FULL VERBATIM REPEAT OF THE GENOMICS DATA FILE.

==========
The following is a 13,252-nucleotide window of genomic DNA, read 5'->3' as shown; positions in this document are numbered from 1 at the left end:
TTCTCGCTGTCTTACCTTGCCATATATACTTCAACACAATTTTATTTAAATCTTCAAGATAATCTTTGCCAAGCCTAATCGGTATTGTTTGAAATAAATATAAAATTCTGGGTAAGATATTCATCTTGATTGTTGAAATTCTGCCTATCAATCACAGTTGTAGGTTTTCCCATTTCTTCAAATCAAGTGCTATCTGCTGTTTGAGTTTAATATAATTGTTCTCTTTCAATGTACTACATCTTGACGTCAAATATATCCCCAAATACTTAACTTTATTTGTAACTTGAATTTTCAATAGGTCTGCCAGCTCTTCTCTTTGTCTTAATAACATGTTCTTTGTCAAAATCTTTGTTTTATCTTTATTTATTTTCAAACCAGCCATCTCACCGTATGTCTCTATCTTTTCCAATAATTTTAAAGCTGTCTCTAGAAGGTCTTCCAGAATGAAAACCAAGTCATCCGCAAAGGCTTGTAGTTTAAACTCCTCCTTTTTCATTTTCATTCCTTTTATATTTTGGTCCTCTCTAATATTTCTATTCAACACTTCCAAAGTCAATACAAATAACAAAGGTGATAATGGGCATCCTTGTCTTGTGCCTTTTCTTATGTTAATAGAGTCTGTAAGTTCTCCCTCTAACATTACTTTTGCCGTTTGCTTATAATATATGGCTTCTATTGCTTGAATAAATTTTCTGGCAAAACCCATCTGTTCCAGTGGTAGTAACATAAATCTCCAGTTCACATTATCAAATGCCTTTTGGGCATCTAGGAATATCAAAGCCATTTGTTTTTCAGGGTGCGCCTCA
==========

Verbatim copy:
The following is a 13,252-nucleotide window of genomic DNA, read 5'->3' as shown; positions in this document are numbered from 1 at the left end:
TTCTCGCTGTCTTACCTTGCCATATATACTTCAACACAATTTTATTTAAATCTTCAAGATAATCTTTGCCAAGCCTAATCGGTATTGTTTGAAATAAATATAAAATTCTGGGTAAGATATTCATCTTGATTGTTGAAATTCTGCCTATCAATCACAGTTGTAGGTTTTCCCATTTCTTCAAATCAAGTGCTATCTGCTGTTTGAGTTTAATATAATTGTTCTCTTTCAATGTACTACATCTTGACGTCAAATATATCCCCAAATACTTAACTTTATTTGTAACTTGAATTTTCAATAGGTCTGCCAGCTCTTCTCTTTGTCTTAATAACATGTTCTTTGTCAAAATCTTTGTTTTATCTTTATTTATTTTCAAACCAGCCATCTCACCGTATGTCTCTATCTTTTCCAATAATTTTAAAGCTGTCTCTAGAAGGTCTTCCAGAATGAAAACCAAGTCATCCGCAAAGGCTTGTAGTTTAAACTCCTCCTTTTTCATTTTCATTCCTTTTATATTTTGGTCCTCTCTAATATTTCTATTCAACACTTCCAAAGTCAATACAAATAACAAAGGTGATAATGGGCATCCTTGTCTTGTGCCTTTTCTTATGTTAATAGAGTCTGTAAGTTCTCCCTCTAACATTACTTTTGCCGTTTGCTTATAATATATGGCTTCTATTGCTTGAATAAATTTTCTGGCAAAACCCATCTGTTCCAGTGGTAGTAACATAAATCTCCAGTTCACATTATCAAATGCCTTTTGGGCATCTAGGAATATCAAAGCCATTTGTTTTTCAGGGTGCGCCTCA